Abraham Lincoln

U.S. Capitol, circa 1850's

Stephan A. Douglas

Edward Everett

Lyman Trumbull

Richard Yates

1854

When Illinois Senator Stephen Douglas introduced congressional legislation in January 1854 that became the Kansas-Nebraska Act, he inadvertently sowed the seeds of his own political demise. His downfall was slow — culminating in defeat in 1860 and death in 1861, but the deterioration of his Illinois base and his national aspirations clearly began in 1854. By seeking to promote his own personal and political interests, Douglas also inadvertently promoted the personal and political interests of three politicians whose interests were diametrically opposed to his own: Ohio's Salmon P. Chase, Massachusetts' Charles Sumner and Illinois' Abraham Lincoln. To a large degree, Douglas rescued the careers of each of the three men when he rewrote legislation for admitting the Nebraska territory and included a repeal of the Missouri Compromise, which had outlawed slavery above the 36-30' parallel. In so doing, he sought to accommodate southerner supporters of slavery without fully appreciating that he was alienating a large segment of northern opinion that opposed any expansion of slavery.

Senator Douglas's aim was to open the West to settlers and business and to open up the way to his own presidential nomination on the Democratic ticket in 1856. Some sort of congressional action was necessary to organize the territories, but Southern Democrats had an effective veto over the type the legal rules that were adopted. And, the price for their votes was a high one: open up the new territory to slavery. It was a price Douglas was willing to pay. However, a political opening for Douglas and an opening to slavery for Southerners was also an opening for the forces that opposed slavery.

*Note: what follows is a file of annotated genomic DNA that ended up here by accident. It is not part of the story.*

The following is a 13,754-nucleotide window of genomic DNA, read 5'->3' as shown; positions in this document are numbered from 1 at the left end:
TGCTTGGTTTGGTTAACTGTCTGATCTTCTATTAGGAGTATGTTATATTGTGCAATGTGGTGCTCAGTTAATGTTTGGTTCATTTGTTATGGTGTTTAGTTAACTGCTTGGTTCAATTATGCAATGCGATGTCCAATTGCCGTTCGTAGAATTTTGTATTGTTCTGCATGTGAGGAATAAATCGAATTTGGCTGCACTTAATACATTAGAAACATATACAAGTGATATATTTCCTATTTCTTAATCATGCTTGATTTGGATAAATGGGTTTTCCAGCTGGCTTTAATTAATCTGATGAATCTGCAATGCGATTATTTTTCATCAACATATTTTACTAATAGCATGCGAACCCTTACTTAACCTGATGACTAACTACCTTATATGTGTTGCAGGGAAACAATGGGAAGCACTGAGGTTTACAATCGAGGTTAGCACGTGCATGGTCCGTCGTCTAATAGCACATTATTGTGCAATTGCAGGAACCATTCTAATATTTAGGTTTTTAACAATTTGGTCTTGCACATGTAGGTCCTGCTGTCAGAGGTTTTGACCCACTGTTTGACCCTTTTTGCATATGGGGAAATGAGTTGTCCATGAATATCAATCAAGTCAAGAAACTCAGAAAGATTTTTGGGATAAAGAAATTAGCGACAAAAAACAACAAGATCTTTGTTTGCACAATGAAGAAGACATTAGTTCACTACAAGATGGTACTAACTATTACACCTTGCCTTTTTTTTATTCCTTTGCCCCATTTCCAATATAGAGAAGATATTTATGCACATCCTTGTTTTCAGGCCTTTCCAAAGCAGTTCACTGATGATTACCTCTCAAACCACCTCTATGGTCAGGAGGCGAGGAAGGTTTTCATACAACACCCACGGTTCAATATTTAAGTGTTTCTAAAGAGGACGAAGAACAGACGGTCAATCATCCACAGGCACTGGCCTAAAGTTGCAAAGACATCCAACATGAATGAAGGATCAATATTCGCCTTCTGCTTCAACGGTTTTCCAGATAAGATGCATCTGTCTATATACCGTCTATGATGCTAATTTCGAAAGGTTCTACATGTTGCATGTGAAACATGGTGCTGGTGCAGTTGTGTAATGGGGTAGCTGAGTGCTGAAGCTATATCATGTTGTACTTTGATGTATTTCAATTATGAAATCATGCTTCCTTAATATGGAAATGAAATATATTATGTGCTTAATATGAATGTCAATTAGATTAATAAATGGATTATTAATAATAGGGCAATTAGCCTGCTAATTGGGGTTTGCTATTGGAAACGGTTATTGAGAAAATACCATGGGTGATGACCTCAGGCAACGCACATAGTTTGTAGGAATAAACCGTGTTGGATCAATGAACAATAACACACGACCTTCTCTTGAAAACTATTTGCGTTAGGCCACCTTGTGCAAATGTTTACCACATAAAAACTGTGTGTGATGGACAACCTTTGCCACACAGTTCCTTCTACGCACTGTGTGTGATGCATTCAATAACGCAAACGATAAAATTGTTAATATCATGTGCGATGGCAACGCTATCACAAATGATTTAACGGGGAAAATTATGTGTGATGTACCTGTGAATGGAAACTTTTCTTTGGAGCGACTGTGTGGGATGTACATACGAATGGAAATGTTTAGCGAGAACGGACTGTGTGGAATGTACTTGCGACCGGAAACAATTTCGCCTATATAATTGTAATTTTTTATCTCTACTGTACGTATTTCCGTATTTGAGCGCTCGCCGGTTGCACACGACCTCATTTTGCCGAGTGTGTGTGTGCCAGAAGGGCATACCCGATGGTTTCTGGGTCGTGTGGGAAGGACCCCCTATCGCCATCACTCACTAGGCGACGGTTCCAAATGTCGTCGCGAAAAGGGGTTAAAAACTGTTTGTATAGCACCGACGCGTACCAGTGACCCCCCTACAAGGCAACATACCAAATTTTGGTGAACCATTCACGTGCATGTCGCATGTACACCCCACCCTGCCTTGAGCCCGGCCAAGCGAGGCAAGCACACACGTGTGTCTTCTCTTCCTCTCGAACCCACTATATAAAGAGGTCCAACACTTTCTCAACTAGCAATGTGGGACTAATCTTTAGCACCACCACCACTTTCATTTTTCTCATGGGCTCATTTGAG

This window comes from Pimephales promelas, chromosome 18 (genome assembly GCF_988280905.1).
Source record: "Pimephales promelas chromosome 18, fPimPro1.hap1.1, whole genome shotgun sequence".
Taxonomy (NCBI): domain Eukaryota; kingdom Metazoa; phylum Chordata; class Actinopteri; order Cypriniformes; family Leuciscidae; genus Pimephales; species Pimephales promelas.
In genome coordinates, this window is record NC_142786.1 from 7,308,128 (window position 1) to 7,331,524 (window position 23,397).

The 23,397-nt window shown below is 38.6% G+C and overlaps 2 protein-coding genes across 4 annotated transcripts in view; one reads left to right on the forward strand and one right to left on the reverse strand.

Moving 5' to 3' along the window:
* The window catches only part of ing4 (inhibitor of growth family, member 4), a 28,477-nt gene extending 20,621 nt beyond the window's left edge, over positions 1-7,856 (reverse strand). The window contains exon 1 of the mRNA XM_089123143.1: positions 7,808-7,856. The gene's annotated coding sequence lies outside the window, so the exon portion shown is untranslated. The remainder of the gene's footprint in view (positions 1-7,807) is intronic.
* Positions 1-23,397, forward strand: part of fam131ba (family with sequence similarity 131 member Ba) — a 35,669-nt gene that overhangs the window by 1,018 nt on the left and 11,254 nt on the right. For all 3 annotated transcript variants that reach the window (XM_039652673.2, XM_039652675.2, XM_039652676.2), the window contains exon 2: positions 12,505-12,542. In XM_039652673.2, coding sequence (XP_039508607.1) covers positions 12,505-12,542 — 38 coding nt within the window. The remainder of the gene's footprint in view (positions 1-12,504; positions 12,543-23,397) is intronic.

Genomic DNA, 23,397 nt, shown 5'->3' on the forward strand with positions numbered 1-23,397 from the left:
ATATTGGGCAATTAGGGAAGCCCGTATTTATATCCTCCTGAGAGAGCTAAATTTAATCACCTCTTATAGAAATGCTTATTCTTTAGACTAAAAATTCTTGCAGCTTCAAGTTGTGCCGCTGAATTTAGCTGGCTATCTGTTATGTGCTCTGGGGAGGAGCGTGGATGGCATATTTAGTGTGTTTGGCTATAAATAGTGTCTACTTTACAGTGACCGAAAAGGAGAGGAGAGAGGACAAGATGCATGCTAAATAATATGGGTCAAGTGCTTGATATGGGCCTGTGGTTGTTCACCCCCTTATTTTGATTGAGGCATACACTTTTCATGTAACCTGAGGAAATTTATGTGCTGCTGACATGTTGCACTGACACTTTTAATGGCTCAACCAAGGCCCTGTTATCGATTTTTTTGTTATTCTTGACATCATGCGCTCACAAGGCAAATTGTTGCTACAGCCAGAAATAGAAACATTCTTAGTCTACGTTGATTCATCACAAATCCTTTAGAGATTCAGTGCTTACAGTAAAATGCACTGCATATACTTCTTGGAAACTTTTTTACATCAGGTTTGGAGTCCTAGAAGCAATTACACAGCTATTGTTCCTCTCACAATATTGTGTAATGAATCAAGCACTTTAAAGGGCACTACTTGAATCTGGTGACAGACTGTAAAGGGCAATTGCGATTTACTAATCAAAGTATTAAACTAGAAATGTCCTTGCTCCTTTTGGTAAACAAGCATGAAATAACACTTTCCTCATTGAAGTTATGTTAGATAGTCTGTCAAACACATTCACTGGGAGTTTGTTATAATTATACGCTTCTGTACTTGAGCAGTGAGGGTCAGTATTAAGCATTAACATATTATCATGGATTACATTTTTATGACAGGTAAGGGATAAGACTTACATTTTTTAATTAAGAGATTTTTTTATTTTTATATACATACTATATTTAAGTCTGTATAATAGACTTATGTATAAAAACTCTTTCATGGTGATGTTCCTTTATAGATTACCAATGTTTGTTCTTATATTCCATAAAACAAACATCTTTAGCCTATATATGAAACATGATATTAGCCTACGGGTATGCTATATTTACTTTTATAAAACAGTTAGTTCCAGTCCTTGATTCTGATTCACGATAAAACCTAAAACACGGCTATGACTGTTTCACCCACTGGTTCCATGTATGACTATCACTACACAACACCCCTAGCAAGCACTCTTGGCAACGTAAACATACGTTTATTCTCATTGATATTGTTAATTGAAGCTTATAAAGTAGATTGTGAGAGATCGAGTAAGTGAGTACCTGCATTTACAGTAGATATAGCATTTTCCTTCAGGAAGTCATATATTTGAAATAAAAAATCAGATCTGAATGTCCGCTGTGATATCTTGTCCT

"Stephen A. Douglas was not a systematic thinker in an abstract sense," observed Robert W. Johannsen, "He was a pragmatic, professional politician, frequently bumptious and full of bluster, subject to outbursts of oratory that were not always designed to clarify the issues under discussion. His politics, nevertheless, were founded on certain deeply and sincerely held principles, and one of these was his profound faith in America's future. His concern for western development bordered at times on obsession; but, for Douglas, the West embodied all the hopes and aspirations that focused upon the young republic, and it was in the West that the nation's destiny was being revealed. Douglas was a representative of his times — captivated by technological advances, seized by naive enthusiasms, swayed by ill-defined and even indefinable concepts of national greatness, but he was always persuaded of the superiority of American institutions and passionately devoted to their advancement."1